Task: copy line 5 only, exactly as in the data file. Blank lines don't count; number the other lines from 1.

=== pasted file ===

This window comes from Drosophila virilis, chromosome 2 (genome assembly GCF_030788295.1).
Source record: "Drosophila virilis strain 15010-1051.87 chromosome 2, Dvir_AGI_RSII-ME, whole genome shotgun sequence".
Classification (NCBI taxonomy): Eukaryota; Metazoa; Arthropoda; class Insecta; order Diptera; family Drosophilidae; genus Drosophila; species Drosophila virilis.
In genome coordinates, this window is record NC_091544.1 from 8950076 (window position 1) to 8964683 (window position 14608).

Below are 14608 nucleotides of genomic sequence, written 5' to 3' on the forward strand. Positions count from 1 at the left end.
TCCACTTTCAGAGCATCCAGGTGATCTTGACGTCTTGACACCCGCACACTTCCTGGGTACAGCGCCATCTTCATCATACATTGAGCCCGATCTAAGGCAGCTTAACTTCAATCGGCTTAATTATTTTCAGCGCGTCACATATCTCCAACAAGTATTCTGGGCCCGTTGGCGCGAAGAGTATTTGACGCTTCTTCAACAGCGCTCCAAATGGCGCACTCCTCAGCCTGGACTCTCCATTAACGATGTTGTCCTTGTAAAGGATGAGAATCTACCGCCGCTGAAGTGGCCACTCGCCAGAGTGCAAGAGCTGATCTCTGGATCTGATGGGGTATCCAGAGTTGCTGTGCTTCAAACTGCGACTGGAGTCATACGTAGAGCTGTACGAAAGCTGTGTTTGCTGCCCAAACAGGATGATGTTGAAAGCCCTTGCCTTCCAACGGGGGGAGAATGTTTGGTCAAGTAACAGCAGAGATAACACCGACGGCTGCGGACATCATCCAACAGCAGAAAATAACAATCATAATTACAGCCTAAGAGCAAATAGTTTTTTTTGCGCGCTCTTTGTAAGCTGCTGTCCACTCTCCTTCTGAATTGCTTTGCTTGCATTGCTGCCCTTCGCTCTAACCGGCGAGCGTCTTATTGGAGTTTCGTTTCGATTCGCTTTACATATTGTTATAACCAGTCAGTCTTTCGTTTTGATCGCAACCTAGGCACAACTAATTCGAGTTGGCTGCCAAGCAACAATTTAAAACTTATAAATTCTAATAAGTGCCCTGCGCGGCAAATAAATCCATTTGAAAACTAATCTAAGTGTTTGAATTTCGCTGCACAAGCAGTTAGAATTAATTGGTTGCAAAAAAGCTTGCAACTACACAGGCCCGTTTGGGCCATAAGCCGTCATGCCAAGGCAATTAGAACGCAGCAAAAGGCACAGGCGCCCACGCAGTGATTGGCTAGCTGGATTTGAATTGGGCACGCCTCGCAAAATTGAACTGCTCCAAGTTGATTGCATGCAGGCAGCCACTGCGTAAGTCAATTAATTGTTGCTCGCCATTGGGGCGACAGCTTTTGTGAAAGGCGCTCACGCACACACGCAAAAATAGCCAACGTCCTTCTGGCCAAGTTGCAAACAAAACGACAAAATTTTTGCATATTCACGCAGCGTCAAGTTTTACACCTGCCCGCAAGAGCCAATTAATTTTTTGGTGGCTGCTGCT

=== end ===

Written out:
Below are 14608 nucleotides of genomic sequence, written 5' to 3' on the forward strand. Positions count from 1 at the left end.